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June 9, 2024

Chad Frame


for the Stonewall Inn, New York, 1969

That summer was an oven on self-clean—
beyond hot. The cops raided clubs for weeks.
Huddled, frightened men and men and women
and women and human and human held
at the end of a nightstick in contempt,
being held in the arms of a lover
in a brick-faced bar on Christopher Street
the night they’d had enough of this treatment.
We don’t call it a riot. No. Riot,
noun: violent disturbance of the peace
by a crowd. Like the peace of gathering
with your friends and family in a home
away from home, the peace of the jukebox
playing Let the Sun Shine, a trusted friend
behind the bar mixing you a cocktail,
of dancing free and uninhibited
when the crowds march in to bash down the door,
bash in your skull, bash-bash open the peace
hard-fought-won so you can be standing here,
unafraid for the first time in your life,
perhaps, and not the family who threw
you out on the street, not the government
who threw your card to the draft, not the men
and women who threw slurs at you walking
down that same street, not the church who threw fire
and brimstone proclamations, nor these thugs
marching heavy-booted with their badges
and balled fists can take it away from you.
Each brick of this place is home, each bottle
is nourishment. Fingers close around them
reflexively. And given fight or flight,
when you’ve always picked the latter—and where
has that ever gotten you, anyway?
fingers close around bricks and bottles, words
of defiance bubble up to your lips
from somewhere deep in the boiling cauldron
of your belly, you find the voice to say
No. We don’t call this a riot. Call this
being cornered and lashing out. Call this
being pushed to the brink. Past it. Call this
resisting systematic oppression.
Call this a rubber band stretched to snapping.
Call this a blessing that I can stand here
fifty-five years later unmolested
and read you this beneath a flag flying
my colors—all of our colors. No one
can wrest a rainbow from the sky. Call this
a memorial for everyone
whose sacrifice has gifted us the life
and freedom to stand here, proud, and call this
what it really is. It’s not a riot—
it’s rebellion. And it’s not finished
until we can all stand here, together,
hand holding hand, and simply call it love.

from Poets Respond


Chad Frame: “This month marks the 55th anniversary of the Stonewall Uprising. Earlier this week, I was invited to read a poem at my county’s pride flag raising ceremony, and I felt the need to write something to commemorate the occasion. I live in a small town in suburban Pennsylvania, and growing up here as a gay man, I never thought I’d see the day when an event like this would be held, let alone be invited to participate. But when I was sent the prepared remarks of the Commissioners beforehand, and saw that there were repeated references to the ‘Stonewall Riots,’ I knew I needed to address it, even if it ruffled some bureaucratic feathers. Veterans of Stonewall have repeatedly stated that they prefer the term ‘uprising’ or ‘rebellion.’ And so, at the end of the ceremony, when it was my turn to speak, I read this poem. And later, when the local news reported on the event, they used the right terms. Every education and breakthrough is a victory, no matter how small.” (web)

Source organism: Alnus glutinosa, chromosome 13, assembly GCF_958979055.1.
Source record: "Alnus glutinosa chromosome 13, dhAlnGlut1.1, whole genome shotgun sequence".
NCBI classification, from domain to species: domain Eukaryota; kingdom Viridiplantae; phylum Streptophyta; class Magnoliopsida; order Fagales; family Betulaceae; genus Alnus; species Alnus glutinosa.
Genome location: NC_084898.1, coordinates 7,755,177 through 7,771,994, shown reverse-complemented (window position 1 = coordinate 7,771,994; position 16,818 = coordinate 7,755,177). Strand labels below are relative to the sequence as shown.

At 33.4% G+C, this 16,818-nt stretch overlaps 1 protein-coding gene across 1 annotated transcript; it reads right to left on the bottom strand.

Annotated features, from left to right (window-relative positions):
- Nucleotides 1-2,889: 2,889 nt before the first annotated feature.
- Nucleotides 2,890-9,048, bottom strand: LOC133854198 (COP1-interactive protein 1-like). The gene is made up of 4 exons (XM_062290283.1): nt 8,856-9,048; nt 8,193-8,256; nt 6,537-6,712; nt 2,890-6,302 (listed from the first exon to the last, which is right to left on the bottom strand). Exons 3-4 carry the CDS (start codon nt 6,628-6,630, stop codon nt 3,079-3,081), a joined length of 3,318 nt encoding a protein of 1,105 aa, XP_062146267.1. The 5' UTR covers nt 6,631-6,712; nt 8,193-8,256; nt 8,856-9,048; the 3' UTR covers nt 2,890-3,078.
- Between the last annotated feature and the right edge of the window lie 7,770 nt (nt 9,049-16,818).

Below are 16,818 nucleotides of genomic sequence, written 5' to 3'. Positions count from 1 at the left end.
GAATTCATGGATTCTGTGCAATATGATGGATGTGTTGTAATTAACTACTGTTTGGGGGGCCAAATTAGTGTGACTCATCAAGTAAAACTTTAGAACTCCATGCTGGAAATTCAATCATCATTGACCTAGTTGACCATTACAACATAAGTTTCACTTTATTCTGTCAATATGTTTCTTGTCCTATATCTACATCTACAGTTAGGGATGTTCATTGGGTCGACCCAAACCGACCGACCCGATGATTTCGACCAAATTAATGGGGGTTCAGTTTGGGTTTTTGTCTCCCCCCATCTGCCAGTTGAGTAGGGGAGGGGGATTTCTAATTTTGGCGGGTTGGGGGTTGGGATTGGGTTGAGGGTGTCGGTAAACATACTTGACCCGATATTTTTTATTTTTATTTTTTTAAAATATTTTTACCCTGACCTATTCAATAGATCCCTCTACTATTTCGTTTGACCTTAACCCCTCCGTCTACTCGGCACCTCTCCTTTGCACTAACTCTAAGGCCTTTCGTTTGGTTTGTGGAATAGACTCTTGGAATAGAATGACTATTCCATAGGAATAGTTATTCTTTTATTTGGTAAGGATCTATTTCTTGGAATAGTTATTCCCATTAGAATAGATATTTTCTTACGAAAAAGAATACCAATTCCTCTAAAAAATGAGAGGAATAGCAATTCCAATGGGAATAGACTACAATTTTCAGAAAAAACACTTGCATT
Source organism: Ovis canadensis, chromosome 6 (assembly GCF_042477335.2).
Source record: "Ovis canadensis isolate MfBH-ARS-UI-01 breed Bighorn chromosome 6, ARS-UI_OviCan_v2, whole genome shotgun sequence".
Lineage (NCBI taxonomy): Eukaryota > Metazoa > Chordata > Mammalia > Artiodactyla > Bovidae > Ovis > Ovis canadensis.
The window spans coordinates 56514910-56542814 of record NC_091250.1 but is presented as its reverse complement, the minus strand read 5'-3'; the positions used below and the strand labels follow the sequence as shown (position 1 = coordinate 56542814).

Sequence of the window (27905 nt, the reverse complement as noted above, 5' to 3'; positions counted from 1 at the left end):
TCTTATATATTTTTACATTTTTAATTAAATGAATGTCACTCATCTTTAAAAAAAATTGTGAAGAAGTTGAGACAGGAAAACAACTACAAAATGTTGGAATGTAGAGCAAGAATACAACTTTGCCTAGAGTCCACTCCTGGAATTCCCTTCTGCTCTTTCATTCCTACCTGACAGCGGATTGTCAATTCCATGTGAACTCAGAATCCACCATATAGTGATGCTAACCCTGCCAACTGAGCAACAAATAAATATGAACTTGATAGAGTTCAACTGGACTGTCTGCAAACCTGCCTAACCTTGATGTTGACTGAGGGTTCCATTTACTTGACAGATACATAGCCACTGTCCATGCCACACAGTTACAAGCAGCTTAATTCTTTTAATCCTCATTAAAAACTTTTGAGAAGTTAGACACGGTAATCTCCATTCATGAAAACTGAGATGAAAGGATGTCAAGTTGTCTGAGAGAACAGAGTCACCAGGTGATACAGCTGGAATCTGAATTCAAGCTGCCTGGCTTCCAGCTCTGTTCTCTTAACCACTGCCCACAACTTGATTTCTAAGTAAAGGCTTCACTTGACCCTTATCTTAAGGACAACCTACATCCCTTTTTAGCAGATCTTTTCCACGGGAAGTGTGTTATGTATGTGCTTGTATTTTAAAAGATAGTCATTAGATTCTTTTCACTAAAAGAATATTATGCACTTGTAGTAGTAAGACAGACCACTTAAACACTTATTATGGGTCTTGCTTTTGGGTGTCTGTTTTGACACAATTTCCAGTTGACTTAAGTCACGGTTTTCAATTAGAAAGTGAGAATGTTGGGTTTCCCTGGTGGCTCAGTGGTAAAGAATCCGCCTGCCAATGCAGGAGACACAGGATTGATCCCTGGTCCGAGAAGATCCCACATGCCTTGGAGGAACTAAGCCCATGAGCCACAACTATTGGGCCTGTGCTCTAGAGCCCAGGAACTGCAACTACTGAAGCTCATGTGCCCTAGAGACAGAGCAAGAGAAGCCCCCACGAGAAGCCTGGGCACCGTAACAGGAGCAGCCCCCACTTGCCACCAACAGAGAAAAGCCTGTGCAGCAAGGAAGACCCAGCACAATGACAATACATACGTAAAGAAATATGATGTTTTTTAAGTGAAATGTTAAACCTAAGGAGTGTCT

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June 8, 2024

Susanna Mishler


A scrap of canvas tacked to the kitchen wall
reads, in Russian and English:

A slim arrow points toward
some lost device that shifts now
in a north coast ice pack, or
was crushed and swallowed

by a flock of Arctic terns
and migrates from pole to pole in
thousands of fibers radiating through
food chains: the broken strings

hanging from closet lights. Lines
that raise half a window blind.

from Rattle #28, Winter 2007


Susanna Mishler: “I write as an act of rebellion against fruit flies, snobbery, and Newton’s 2nd law of motion.”

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June 7, 2024

Florence Weinberger


I was just out of high school.
Yes, I said, I am a bookkeeper,
when I’d had only one year of
numbers a few decimals short
of failure.
They hired me, sent me upstairs,
sat me at a desk cantilevered
over the body shop, a pack of
condoms in one of the drawers,
a fountain pen—
and below me, all day,
banging away, fixing wrecks,
the men cursed, fuck this,
fuck that, fuck the crankshaft,
fuck these fucking valves, until
one or another would remember
I was up there, an embodied angel
sent to keep an eye on them